Scriabin’s Piano Sonata No. 9 “Black Mass”: A Diabolical Landscape

Alexander Scriabin’s Piano Sonata No. 9, completed in 1913, inhabits a haunting, diabolical landscape. The single-movement work begins with distant, mournful descending chromatic lines which outline Scriabin’s iconic “mystic chord,” a hexachord built on fourths which the composer described as “smoky.” In its purest form, the “mystic chord” dissolves harmonic function, leaving us with blinding sound. The marking, Legendaire, over the first bar suggests that we are being lulled into an unsettling dream …

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Bartók’s Divertimento for Strings: Folk Music Meets the Concerto Grosso

Béla Bartók wrote the Divertimento for String Orchestra over the course of fifteen days in August of 1939. The three-movement piece was commissioned by the Swiss conductor and patron Paul Sacher, who provided Bartók with a comfortable chalet in the Alpine village of Saanen, Switzerland. Three years earlier, Sacher had commissioned the composer to write the Music for Strings, Percussion and Celesta in commemoration of the tenth anniversary of the Basel Chamber Orchestra. Now, he requested …

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Bach’s Musical Offering: The Ricercars

J.S. Bach’s monumental chamber music collection, Musikalisches Opfer (The Musical Offering), was inspired by a momentous meeting. It began on May 7, 1747 when Bach met Frederick the Great in Potsdam. At the time, J.S Bach’s son, Carl Philipp Emanuel, was employed as one of the Prussian King’s most prized musicians. Frederick gave the elder Bach a tour of his palace, showcasing his vast collection of instruments, among which was a novel new keyboard …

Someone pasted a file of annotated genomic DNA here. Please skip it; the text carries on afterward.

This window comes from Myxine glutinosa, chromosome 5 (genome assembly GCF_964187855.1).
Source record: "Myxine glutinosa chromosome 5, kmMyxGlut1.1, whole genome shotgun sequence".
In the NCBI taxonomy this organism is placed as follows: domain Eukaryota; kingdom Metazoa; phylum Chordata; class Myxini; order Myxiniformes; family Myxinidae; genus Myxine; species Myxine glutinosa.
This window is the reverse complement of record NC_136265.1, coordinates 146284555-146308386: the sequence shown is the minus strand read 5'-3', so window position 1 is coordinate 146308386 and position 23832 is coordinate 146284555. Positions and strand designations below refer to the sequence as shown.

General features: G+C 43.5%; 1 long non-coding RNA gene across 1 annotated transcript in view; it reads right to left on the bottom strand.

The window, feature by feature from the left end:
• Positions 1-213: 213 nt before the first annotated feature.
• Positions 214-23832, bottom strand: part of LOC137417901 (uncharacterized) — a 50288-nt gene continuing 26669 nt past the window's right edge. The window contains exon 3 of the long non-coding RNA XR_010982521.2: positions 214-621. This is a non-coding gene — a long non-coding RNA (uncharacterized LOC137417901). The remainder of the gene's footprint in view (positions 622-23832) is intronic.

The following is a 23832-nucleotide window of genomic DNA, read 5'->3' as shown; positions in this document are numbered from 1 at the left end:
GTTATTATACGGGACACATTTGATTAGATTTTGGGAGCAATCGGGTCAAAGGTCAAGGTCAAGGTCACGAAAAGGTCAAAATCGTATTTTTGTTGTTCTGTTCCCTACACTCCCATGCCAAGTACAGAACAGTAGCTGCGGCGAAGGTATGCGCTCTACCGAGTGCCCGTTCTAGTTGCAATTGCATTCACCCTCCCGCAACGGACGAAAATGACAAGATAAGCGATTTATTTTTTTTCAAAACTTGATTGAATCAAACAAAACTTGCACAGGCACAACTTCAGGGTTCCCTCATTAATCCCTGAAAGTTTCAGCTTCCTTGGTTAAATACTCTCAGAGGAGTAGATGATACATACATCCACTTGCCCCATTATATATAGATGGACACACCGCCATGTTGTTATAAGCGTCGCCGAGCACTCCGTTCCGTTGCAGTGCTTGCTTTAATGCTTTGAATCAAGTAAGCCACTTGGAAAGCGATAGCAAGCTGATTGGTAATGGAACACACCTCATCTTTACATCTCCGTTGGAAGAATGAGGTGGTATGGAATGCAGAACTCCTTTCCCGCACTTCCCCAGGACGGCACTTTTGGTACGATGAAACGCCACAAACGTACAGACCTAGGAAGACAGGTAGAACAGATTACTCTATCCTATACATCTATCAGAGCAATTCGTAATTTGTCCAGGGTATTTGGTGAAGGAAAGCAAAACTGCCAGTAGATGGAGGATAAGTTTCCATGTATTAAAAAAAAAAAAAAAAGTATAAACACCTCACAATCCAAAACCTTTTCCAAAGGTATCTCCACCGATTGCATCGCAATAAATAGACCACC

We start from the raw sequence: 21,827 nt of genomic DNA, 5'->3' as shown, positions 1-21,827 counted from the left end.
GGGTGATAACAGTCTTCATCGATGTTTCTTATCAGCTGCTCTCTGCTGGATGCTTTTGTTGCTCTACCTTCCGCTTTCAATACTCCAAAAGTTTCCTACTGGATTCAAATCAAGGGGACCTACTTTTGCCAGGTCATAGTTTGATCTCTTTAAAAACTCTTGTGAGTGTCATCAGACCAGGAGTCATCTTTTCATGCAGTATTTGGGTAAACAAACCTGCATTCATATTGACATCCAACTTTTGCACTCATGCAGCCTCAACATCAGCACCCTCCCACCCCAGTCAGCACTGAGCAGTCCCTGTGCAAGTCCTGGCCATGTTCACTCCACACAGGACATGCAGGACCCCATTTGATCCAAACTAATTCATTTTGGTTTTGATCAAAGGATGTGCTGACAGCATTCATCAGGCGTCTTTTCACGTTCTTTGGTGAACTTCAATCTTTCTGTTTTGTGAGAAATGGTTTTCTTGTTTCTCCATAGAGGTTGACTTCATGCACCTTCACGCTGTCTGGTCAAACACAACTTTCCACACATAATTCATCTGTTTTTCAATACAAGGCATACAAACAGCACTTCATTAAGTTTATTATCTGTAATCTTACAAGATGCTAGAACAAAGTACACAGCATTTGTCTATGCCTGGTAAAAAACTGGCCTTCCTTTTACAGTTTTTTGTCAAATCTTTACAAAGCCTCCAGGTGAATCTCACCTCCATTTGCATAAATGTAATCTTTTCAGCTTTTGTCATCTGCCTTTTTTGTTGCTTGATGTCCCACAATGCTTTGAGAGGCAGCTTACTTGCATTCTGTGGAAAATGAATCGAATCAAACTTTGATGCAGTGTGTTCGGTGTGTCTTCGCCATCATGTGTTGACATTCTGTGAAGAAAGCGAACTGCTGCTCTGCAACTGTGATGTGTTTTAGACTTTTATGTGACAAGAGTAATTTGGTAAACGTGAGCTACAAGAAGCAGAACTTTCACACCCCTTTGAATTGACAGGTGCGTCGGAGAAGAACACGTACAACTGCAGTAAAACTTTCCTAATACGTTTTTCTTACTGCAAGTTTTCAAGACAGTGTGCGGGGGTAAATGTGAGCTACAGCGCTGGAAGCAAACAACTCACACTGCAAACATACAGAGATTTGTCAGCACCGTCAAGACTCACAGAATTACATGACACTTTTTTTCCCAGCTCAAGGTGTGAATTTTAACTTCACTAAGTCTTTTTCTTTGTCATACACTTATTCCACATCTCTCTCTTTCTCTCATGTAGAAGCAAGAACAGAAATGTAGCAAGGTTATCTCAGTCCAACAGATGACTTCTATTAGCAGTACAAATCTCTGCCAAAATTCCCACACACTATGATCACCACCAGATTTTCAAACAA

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Schumann’s “Nachtlied,” Op. 108: The Gentle Approach of Sleep

Robert Schumann’s Nachtlied, Op. 108 for eight-part chorus and orchestra drifts into the serene, magical world of sleep. Schumann composed this autumnal choral song over the course of a week in November, 1849. It is a setting of a poem by Friedrich Hebbel (1813-1863) in which death is met first with fear and then with acceptance. The song begins with a sense of haunting mystery, with the obsessive repetition of a short, disjointed motif. There …

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Remembering Bernard Haitink

Bernard Haitink, the renowned Dutch conductor and violinist, has passed away. He was 92. Haitink served as chief conductor of Amsterdam’s Royal Concertgebouw Orchestra from 1961 to 1988. Additionally, he was principal conductor of the London Philharmonic Orchestra (1967-1979), music director of the Glyndebourne Opera (1978-1988), music director of the Royal Opera House, Covent Garden from (1987-2002), chief conductor of the Staatskapelle Dresden (2002-2004), principal guest conductor of the Boston Symphony Orchestra (1995-2004), …

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Remembering Edita Gruberová

Edita Gruberová, the Slovak coloratura soprano, passed away in Zurich on October 18. She was 74. Gruberová made her operatic debut in 1968 at Bratislava’s National Theatre, performing the role of Rosina in Rossini’s The Barber of Seville. In 1970, she escaped communist Czechoslovakia and appeared at the Vienna State Opera as the Queen of the Night in Mozart’s The Magic Flute. She would remain closely associated with this role throughout her career. In …

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Brahms’ String Quintet No. 2 in G Major: A First Farewell

Johannes Brahms intended for the String Quintet No. 2 in G Major, Op. 111 to be his final piece. In a December, 1890 correspondence with his publisher, Simrock, the 57-year-old composer slipped in the message, “With this note you can take leave of my music, because it is high time to stop.” Around the same time, Brahms told a friend that he “had achieved enough; here I had before me a carefree old …

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